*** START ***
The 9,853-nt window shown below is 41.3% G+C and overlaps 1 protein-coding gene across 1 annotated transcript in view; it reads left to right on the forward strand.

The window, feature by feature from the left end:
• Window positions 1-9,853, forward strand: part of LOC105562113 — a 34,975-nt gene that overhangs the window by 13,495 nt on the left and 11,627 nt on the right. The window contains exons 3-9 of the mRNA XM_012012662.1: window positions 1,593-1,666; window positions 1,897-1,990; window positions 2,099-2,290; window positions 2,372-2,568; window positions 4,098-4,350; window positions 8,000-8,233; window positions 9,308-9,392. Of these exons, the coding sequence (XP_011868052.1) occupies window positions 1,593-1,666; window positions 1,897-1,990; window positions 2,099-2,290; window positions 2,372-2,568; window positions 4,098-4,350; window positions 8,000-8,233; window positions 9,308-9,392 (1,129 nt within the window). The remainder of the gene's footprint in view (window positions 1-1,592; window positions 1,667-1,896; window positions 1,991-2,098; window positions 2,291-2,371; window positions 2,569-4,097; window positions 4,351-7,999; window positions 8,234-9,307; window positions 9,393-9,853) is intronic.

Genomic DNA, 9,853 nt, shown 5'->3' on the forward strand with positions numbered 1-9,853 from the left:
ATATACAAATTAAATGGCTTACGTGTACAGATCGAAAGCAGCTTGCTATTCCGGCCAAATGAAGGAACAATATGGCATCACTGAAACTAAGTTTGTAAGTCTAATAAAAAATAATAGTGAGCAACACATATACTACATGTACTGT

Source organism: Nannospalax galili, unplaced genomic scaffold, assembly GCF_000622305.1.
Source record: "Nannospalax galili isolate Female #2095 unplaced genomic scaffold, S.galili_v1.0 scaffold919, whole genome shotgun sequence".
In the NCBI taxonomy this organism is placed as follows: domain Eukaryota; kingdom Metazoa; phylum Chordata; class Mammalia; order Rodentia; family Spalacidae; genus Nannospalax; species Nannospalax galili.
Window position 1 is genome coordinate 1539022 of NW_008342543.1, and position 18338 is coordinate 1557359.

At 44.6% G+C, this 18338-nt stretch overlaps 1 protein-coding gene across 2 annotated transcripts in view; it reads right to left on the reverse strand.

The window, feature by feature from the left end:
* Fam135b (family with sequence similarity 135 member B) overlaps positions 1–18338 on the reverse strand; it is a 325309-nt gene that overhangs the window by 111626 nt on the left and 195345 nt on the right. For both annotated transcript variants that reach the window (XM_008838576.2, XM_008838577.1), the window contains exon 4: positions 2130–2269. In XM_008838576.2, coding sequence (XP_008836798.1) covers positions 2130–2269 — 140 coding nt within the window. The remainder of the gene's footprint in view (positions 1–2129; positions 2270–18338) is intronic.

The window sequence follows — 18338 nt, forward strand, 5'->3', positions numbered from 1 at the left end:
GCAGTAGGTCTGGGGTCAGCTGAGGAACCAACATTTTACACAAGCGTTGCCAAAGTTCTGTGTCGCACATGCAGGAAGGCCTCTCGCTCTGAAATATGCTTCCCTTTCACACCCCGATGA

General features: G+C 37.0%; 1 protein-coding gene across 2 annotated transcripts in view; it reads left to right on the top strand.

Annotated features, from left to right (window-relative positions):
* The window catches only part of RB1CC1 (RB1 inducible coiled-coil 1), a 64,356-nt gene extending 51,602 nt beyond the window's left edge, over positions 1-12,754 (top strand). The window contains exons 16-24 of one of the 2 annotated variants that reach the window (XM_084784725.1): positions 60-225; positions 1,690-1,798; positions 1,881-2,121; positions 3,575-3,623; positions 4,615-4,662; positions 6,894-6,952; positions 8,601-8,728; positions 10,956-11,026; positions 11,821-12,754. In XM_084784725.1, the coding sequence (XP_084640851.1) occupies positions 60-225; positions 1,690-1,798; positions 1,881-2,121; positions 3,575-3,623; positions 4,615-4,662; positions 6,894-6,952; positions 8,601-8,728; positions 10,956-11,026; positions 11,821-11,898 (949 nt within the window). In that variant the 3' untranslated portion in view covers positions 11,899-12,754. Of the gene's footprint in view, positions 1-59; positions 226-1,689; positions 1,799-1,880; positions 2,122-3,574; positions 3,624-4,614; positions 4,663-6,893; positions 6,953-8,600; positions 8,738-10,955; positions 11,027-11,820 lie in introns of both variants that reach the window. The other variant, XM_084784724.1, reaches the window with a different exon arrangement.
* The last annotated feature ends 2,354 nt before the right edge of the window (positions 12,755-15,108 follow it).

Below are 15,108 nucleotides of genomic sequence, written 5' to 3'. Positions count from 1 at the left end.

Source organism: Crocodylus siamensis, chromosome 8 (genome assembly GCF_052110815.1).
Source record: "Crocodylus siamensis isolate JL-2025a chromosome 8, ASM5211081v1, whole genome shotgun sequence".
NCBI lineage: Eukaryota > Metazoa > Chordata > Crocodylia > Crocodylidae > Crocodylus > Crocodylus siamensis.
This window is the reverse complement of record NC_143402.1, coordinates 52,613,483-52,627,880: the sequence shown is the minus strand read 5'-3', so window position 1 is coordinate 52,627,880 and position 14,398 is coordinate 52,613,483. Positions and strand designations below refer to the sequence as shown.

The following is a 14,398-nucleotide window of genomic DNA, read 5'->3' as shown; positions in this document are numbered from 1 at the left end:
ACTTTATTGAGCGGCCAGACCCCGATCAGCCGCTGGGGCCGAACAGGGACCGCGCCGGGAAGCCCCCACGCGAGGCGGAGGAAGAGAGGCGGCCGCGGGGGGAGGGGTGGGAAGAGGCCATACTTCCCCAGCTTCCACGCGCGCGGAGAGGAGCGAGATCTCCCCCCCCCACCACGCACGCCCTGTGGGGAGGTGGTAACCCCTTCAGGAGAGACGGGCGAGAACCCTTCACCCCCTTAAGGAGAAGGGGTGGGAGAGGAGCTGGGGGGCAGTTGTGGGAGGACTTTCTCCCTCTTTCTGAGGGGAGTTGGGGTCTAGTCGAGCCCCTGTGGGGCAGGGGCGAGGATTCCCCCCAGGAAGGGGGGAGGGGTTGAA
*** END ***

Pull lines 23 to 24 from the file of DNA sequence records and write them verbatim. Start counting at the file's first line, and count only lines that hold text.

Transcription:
This window is the reverse complement of record NC_143402.1, coordinates 52,613,483-52,627,880: the sequence shown is the minus strand read 5'-3', so window position 1 is coordinate 52,627,880 and position 14,398 is coordinate 52,613,483. Positions and strand designations below refer to the sequence as shown.

The following is a 14,398-nucleotide window of genomic DNA, read 5'->3' as shown; positions in this document are numbered from 1 at the left end: